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Ukraine Commemorates Deportation Of Crimean Tatars; Dozens Detained


Crimean Tatars gathered in Simferopol on May 18 to commemorate the victims of the deportation.

KYIV -- Ukraine commemorated the victims of Soviet dictator Josef Stalin's mass deportation of Crimean Tatars from their homeland in 1944, and authorities on the Russian-controlled peninsula briefly detained dozens of people there.

A minute of silence was observed at noon on May 18 across the country -- except in Crimea, which Russia seized in March 2014 after sending in troops and staging a referendum boycotted by many Crimean Tatars.

An RFE/RL correspondent reported from the Crimean capital, Simferopol, that the Russian-imposed police briefly detained dozens of Crimean Tatars who tried to commemorate victims of the deportation early in the morning.

Later in the day, several dozen Crimean Tatars held another commemoration event next to a stone erected in a park in Simferopol to honor the deportation victims. Dozens of riot police officers monitored the event.

WATCH: When You Think About Crimea, Think Crimean Tatars. Here's Why. (originally published March 6, 2017)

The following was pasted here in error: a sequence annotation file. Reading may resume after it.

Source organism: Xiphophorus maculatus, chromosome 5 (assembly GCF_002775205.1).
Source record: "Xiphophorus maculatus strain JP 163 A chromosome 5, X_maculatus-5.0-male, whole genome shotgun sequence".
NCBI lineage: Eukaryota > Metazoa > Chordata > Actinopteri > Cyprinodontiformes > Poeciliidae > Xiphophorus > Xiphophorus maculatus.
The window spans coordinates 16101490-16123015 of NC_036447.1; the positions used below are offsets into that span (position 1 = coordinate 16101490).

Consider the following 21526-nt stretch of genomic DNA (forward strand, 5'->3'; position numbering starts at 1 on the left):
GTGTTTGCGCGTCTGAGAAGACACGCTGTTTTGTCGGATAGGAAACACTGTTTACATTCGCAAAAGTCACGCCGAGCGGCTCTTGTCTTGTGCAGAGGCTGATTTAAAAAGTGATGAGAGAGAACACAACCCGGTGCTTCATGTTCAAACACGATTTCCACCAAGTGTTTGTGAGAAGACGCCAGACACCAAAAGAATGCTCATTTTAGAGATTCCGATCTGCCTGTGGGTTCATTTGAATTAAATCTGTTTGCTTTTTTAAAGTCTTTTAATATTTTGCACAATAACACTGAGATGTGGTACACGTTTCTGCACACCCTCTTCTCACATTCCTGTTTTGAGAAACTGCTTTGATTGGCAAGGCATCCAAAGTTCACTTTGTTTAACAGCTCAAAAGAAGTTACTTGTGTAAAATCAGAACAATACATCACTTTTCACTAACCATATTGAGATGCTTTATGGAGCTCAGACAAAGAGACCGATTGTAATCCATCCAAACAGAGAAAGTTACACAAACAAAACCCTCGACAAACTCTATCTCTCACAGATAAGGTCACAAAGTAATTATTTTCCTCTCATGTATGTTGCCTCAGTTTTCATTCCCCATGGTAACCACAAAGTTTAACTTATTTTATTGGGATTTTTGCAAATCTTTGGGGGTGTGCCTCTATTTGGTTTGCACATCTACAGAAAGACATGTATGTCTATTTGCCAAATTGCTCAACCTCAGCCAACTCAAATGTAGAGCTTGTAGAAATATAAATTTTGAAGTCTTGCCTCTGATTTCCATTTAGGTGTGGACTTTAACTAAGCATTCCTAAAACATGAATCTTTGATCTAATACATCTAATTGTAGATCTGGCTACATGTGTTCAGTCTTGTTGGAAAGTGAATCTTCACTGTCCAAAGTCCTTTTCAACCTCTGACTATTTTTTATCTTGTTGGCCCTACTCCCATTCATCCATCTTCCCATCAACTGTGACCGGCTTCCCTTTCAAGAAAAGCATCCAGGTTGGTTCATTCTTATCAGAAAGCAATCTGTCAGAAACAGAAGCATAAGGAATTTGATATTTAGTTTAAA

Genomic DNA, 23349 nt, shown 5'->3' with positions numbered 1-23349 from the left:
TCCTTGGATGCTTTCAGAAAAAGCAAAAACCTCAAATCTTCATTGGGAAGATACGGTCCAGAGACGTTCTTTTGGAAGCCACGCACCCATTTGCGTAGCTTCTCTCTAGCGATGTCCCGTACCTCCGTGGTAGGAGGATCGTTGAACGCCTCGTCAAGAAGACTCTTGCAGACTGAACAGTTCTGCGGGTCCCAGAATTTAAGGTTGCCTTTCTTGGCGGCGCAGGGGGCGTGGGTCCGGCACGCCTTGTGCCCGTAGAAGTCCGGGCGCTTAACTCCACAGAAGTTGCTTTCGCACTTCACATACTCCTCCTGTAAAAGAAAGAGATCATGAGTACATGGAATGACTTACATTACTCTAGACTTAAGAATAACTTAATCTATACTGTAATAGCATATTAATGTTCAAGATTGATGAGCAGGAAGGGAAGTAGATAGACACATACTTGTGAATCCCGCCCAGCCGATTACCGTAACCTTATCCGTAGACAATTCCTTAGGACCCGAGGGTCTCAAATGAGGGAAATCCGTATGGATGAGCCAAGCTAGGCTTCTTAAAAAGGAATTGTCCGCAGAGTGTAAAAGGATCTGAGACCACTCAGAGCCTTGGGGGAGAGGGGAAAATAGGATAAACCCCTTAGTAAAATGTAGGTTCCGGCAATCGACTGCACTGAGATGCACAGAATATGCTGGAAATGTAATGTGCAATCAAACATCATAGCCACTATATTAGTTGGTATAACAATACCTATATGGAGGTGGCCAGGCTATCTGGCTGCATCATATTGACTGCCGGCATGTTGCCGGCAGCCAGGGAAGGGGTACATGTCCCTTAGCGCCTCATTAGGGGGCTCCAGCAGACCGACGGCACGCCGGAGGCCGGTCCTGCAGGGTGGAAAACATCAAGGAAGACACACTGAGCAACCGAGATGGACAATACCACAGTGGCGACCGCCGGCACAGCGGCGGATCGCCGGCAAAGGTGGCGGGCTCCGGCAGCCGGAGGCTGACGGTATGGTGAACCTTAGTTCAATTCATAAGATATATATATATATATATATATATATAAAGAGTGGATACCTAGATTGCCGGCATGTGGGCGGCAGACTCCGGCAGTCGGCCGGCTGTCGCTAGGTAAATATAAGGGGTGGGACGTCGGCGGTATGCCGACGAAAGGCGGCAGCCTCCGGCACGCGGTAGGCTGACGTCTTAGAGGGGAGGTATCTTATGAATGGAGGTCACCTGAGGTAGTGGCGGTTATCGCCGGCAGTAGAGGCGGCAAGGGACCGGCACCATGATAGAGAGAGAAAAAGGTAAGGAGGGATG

When You Think About Crimea, Think Crimean Tatars. Here's Why.
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In Kyiv, by contrast, bells at Orthodox Christian churches tolled for a minute to pay tribute to the victims of the deportation.

"The pain of the Crimean Tatar people is our common pain. It is the pain of tens of thousands of Crimean Tatars who never made it back to their native Crimea," President Petro Poroshenko wrote on Facebook.

"We will never forget the cynical crime of the Soviet regime, the crime against an entire ethnic group, against humanity," he wrote. "I am confident that these days' criminals will also face punishment for occupation of the Crimean Peninsula, and the Ukrainian Crimea will be free again."

The Crimean Tatars were deported en masse from the Black Sea peninsula in May 1944 after Stalin accused them of collaborating with Nazi Germany.

Starting on May 18, 1944, some 250,000 people were put on trains -- most of them in the space of two days -- and sent to Central Asia. Tens of thousands died during the journey or after they were left on the barren steppe with few resources.

Crimean Tatars were not allowed to return to Crimea until the late 1980s, when Mikhail Gorbachev conducted reforms in the years before the disintegration of the Soviet Union.

In November 2015, the Ukrainian parliament passed a law declaring May 18 the Day of Commemoration of Victims of the Genocide of the Crimean Tatars.

After Russia seized Crimea, Russian President Vladimir Putin promised the Crimean Tatars that they would be treated well and guaranteed equal rights.

But Crimean Tatars, rights activists, and Western governments say Russia has subjected Crimean Tatars and others who opposed annexation to abuse, discrimination, and politically motivated persecution on false charges.

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